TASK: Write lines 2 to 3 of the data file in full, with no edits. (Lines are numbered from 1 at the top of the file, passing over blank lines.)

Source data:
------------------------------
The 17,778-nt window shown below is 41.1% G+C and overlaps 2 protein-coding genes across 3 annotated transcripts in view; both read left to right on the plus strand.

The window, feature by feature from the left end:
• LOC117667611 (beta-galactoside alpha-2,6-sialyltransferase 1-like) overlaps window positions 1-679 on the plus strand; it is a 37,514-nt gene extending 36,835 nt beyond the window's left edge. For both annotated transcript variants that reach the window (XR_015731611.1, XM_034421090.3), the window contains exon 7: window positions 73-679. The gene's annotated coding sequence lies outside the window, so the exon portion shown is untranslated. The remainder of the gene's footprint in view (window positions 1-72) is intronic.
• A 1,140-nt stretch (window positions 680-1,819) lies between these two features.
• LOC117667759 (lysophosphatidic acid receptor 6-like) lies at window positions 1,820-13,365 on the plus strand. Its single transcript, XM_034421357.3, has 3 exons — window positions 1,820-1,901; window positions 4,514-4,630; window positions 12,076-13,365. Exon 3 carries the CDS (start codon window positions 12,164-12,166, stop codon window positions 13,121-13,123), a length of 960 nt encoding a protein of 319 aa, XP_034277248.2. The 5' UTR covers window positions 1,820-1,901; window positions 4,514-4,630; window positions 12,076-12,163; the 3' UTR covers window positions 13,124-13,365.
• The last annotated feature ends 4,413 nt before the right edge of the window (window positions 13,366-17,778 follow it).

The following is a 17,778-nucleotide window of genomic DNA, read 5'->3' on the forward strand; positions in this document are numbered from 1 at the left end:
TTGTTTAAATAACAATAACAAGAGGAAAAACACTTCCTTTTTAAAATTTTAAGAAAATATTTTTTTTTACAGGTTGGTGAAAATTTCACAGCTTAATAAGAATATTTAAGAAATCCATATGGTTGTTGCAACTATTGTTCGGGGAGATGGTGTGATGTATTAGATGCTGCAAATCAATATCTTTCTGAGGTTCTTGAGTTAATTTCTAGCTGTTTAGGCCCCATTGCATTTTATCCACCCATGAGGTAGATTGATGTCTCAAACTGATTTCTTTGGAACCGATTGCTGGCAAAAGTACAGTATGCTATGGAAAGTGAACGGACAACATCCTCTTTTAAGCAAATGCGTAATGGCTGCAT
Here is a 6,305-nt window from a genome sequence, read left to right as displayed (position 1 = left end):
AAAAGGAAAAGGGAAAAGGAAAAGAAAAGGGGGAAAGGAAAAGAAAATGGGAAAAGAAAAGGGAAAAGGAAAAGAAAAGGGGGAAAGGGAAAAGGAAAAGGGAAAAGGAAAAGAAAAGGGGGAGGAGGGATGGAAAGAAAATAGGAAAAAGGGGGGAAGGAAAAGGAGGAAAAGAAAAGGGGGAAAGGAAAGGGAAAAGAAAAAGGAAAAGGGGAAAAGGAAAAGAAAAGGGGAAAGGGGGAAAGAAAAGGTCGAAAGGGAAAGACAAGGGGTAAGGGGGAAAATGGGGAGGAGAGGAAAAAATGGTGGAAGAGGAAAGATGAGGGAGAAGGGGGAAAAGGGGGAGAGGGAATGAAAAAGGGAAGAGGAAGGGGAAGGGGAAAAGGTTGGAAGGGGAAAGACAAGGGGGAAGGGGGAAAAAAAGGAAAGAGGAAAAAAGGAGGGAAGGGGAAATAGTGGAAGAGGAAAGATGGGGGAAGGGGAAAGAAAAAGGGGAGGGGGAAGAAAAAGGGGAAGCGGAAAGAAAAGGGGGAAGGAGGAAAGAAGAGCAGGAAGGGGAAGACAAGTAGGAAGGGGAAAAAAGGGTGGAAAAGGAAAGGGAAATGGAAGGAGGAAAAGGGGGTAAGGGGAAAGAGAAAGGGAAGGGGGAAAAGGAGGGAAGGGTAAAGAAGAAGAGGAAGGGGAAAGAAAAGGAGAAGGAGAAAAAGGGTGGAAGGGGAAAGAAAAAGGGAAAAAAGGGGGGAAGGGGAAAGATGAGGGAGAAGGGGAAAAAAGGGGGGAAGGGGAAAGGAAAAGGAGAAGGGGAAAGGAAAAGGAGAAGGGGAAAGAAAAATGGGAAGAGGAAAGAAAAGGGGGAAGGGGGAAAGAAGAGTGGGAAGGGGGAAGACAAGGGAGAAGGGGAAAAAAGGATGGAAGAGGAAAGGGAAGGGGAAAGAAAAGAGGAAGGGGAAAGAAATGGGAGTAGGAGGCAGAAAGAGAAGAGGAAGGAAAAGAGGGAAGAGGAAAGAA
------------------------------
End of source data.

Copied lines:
The window, feature by feature from the left end:
• LOC117667611 (beta-galactoside alpha-2,6-sialyltransferase 1-like) overlaps window positions 1-679 on the plus strand; it is a 37,514-nt gene extending 36,835 nt beyond the window's left edge. For both annotated transcript variants that reach the window (XR_015731611.1, XM_034421090.3), the window contains exon 7: window positions 73-679. The gene's annotated coding sequence lies outside the window, so the exon portion shown is untranslated. The remainder of the gene's footprint in view (window positions 1-72) is intronic.